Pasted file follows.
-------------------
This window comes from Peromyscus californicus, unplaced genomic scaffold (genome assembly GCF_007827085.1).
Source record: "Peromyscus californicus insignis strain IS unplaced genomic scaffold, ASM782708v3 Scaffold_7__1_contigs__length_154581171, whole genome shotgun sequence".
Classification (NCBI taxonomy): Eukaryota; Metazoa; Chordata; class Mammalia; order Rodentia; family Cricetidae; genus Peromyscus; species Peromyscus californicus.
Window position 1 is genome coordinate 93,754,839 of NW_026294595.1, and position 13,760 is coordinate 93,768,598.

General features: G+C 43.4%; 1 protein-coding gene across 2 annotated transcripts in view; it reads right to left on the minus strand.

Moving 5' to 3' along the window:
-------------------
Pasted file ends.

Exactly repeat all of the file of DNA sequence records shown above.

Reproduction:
This window comes from Peromyscus californicus, unplaced genomic scaffold (genome assembly GCF_007827085.1).
Source record: "Peromyscus californicus insignis strain IS unplaced genomic scaffold, ASM782708v3 Scaffold_7__1_contigs__length_154581171, whole genome shotgun sequence".
Classification (NCBI taxonomy): Eukaryota; Metazoa; Chordata; class Mammalia; order Rodentia; family Cricetidae; genus Peromyscus; species Peromyscus californicus.
Window position 1 is genome coordinate 93,754,839 of NW_026294595.1, and position 13,760 is coordinate 93,768,598.

General features: G+C 43.4%; 1 protein-coding gene across 2 annotated transcripts in view; it reads right to left on the minus strand.

Moving 5' to 3' along the window: